In the opening scene of Iranian Kurdish director Bahman Ghobadi’s “Turtles Can Fly,” a cluster of Kurdistani children in Northern Iraq stands in a field holding up TV antennas like kites. (“Sexy channels” are prohibited by Saddam Hussein; news channels are not.) The antennas are for gathering information on the upcoming war, which might as well be Christmas for the excitement it’s generated among villagers and refugees. Kak (Soran Ebrahim), an enterprising 13-year-old better known as Satellite, buys a dish and installs it on the roof of a village elder’s house. When Bush and Rumsfeld finally appear on the TV, he translates: Mr. Bush predicts rain.
Like the young characters in Italian neo-realist films like Vittorio De Sica’s “Sciuscia” and Roberto Rossellini’s “Germany Year Zero,” the kids in “Turtles Can Fly” are hardened pragmatists, cured of sentimentality by war, poverty, ever-present landmines and Iraqi soldiers. These kids have seen it all -- but they remain doggedly childlike in spirit. Ghobadi uses the lack of resources and the surfeit of drama that had been the lot of the Kurds throughout Hussein’s dictatorship and both Gulf wars much in the way De Sica and Rossellini used the European tragedies of the ‘30s and ‘40s, also casting nonprofessionals, some with limbs lost to landmines studded throughout the Kurdish countryside like cloves on an Easter ham.
We never learn how, exactly, Satellite became the leader of this tent city, but his acolytes follow him unquestioningly. He commands the undying loyalty of at least two trusty lieutenants: Pasheo (Saddam Hossein Feysal), who scoots along on crutches as if turbo-charged, and Shirko (Ajil Zibari), who cries almost constantly. Satellite generates income for himself and for the other kids by sending them out into the fields to collect unexploded landmines with their big, rustic baskets slung over their shoulders. The armless Hangao (Hiresch Feysal Rahman) calmly disarms mines using his teeth.
The contradictions of life in a war zone are heartbreakingly visible in the face of 15-year-old Agrin (Avaz Latif), Hangao’s sister, and the reluctant caretaker of a blind toddler named Rega (Abdol Rahman Karim). It’s the face of a child broken by suffering. Satellite falls instantly in love with her (“I’ve been looking for a girl like you all my life”), but Agrin is incapable of reciprocating his feelings and rewards his wooing with impassive stares.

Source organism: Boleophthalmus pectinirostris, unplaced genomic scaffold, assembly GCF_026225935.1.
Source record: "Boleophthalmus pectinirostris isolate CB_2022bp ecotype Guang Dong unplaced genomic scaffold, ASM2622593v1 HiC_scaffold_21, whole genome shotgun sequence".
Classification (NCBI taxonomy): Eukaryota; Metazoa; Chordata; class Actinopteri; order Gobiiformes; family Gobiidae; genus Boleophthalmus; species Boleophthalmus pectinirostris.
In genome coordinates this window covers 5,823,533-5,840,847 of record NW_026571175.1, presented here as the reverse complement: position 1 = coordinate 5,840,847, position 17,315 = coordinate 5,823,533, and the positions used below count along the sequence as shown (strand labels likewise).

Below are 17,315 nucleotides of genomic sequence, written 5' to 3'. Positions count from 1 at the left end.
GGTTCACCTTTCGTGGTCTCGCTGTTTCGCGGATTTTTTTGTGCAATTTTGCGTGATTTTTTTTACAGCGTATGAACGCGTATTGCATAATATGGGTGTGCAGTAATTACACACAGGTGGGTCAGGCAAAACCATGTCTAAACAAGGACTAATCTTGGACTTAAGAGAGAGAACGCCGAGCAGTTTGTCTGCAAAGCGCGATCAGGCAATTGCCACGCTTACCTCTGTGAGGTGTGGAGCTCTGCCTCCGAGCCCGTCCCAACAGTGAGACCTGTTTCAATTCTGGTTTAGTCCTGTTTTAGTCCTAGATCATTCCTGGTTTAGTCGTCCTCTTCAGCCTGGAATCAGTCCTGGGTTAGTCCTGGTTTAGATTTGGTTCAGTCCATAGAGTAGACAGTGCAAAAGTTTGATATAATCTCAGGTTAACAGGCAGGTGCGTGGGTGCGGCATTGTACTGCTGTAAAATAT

There are very few adults in “Turtles Can Fly,” and the ones that are around aren’t good for much. Forced to make sense of their world, the children turn to Satellite, who spikes the information available to him with his own fond wishes. On hearing the sound of U.S. helicopters for the first time, Satellite calls it “the sound of American passports.” And when the pilots drop fliers, he pretends to read: “Here it is written ... we are your best friends.... We will make your country a paradise.” American soldiers may not make the battered Kurdistani countryside paradise, but they do get together with the kids at the end to watch the forbidden channels.
“Turtles Can Fly” (the title refers to the liberation of death) isn’t interested in presenting Satellite’s belief in the transformative powers of American troops ironically. Nor does it reaffirm popular American notions about good guys and bad guys. Instead, it’s a gentle, intelligent reminder of how small our world is, how similar we are, how porous our borders and our cultures -- wars, bans and restrictions notwithstanding; and its sophisticated world-view is a gentle rebuke to provincial views of the world in American cinema.
‘Turtles Can Fly’
MPAA rating: Unrated
Times guidelines: Some scenes of violence that are not excessively graphic, including a rape scene and a boy hurt by an exploding landmine
Saddam Hossein Feysal...Pasheo
Hiresh Feysal Rahman...Hangao
Abdol Rahman Karim...Rega
IFC Films and BAC Films present an MIJ Films/Bahman Ghobadi production. Writer-director Bahman Ghobadi. Producer Bahman Ghobadi. Director of photography Shahriar Assadi. Editor Moustafa Khergheposh-Hayedeh Safiyari. Music Housein Alizadeh. In Kurdish with English subtitles. Running time: 1 hour, 35 minutes.
At Laemmle’s Music Hall, 9036 Wilshire Blvd., Beverly Hills, (310) 274-6869, and Edwards University 6, 4245 Campus Drive, Irvine, (949) 854-8818.